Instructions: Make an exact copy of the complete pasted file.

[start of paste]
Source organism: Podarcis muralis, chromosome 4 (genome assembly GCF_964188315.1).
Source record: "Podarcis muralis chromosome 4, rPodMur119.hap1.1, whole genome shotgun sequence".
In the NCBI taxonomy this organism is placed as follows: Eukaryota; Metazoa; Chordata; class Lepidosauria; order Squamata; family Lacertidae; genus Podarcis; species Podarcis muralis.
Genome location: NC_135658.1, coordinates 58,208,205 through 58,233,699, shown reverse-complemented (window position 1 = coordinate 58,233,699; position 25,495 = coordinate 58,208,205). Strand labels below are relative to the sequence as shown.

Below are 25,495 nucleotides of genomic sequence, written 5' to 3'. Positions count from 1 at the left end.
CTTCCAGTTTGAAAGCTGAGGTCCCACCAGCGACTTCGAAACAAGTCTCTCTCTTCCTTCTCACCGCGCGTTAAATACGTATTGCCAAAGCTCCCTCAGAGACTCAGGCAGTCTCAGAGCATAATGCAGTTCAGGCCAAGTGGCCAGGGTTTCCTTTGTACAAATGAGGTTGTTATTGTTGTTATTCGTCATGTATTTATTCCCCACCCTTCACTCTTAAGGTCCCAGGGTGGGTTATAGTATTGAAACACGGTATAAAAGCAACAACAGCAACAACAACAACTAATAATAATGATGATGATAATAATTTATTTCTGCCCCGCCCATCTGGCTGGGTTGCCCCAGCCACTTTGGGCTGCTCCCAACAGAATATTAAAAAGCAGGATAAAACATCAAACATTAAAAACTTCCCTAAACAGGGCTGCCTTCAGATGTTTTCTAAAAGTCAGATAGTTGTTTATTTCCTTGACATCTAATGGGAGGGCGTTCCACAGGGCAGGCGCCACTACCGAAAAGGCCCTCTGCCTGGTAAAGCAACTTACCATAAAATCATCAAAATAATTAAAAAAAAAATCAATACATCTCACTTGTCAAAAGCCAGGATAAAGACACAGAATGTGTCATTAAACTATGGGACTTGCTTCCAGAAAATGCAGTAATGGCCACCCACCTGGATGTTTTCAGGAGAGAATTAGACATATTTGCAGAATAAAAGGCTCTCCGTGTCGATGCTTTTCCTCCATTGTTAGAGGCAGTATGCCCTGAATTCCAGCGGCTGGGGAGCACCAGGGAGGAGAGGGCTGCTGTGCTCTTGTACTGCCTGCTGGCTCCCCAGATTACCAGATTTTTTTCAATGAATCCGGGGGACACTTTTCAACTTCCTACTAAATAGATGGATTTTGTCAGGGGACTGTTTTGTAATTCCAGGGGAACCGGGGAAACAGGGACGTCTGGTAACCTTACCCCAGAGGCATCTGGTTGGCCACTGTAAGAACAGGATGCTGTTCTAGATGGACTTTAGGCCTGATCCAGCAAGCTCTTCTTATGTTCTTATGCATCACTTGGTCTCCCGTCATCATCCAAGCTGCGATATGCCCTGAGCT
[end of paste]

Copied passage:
Source organism: Podarcis muralis, chromosome 4 (genome assembly GCF_964188315.1).
Source record: "Podarcis muralis chromosome 4, rPodMur119.hap1.1, whole genome shotgun sequence".
In the NCBI taxonomy this organism is placed as follows: Eukaryota; Metazoa; Chordata; class Lepidosauria; order Squamata; family Lacertidae; genus Podarcis; species Podarcis muralis.
Genome location: NC_135658.1, coordinates 58,208,205 through 58,233,699, shown reverse-complemented (window position 1 = coordinate 58,233,699; position 25,495 = coordinate 58,208,205). Strand labels below are relative to the sequence as shown.

Below are 25,495 nucleotides of genomic sequence, written 5' to 3'. Positions count from 1 at the left end.
CTTCCAGTTTGAAAGCTGAGGTCCCACCAGCGACTTCGAAACAAGTCTCTCTCTTCCTTCTCACCGCGCGTTAAATACGTATTGCCAAAGCTCCCTCAGAGACTCAGGCAGTCTCAGAGCATAATGCAGTTCAGGCCAAGTGGCCAGGGTTTCCTTTGTACAAATGAGGTTGTTATTGTTGTTATTCGTCATGTATTTATTCCCCACCCTTCACTCTTAAGGTCCCAGGGTGGGTTATAGTATTGAAACACGGTATAAAAGCAACAACAGCAACAACAACAACTAATAATAATGATGATGATAATAATTTATTTCTGCCCCGCCCATCTGGCTGGGTTGCCCCAGCCACTTTGGGCTGCTCCCAACAGAATATTAAAAAGCAGGATAAAACATCAAACATTAAAAACTTCCCTAAACAGGGCTGCCTTCAGATGTTTTCTAAAAGTCAGATAGTTGTTTATTTCCTTGACATCTAATGGGAGGGCGTTCCACAGGGCAGGCGCCACTACCGAAAAGGCCCTCTGCCTGGTAAAGCAACTTACCATAAAATCATCAAAATAATTAAAAAAAAAATCAATACATCTCACTTGTCAAAAGCCAGGATAAAGACACAGAATGTGTCATTAAACTATGGGACTTGCTTCCAGAAAATGCAGTAATGGCCACCCACCTGGATGTTTTCAGGAGAGAATTAGACATATTTGCAGAATAAAAGGCTCTCCGTGTCGATGCTTTTCCTCCATTGTTAGAGGCAGTATGCCCTGAATTCCAGCGGCTGGGGAGCACCAGGGAGGAGAGGGCTGCTGTGCTCTTGTACTGCCTGCTGGCTCCCCAGATTACCAGATTTTTTTCAATGAATCCGGGGGACACTTTTCAACTTCCTACTAAATAGATGGATTTTGTCAGGGGACTGTTTTGTAATTCCAGGGGAACCGGGGAAACAGGGACGTCTGGTAACCTTACCCCAGAGGCATCTGGTTGGCCACTGTAAGAACAGGATGCTGTTCTAGATGGACTTTAGGCCTGATCCAGCAAGCTCTTCTTATGTTCTTATGCATCACTTGGTCTCCCGTCATCATCCAAGCTGCGATATGCCCTGAGCT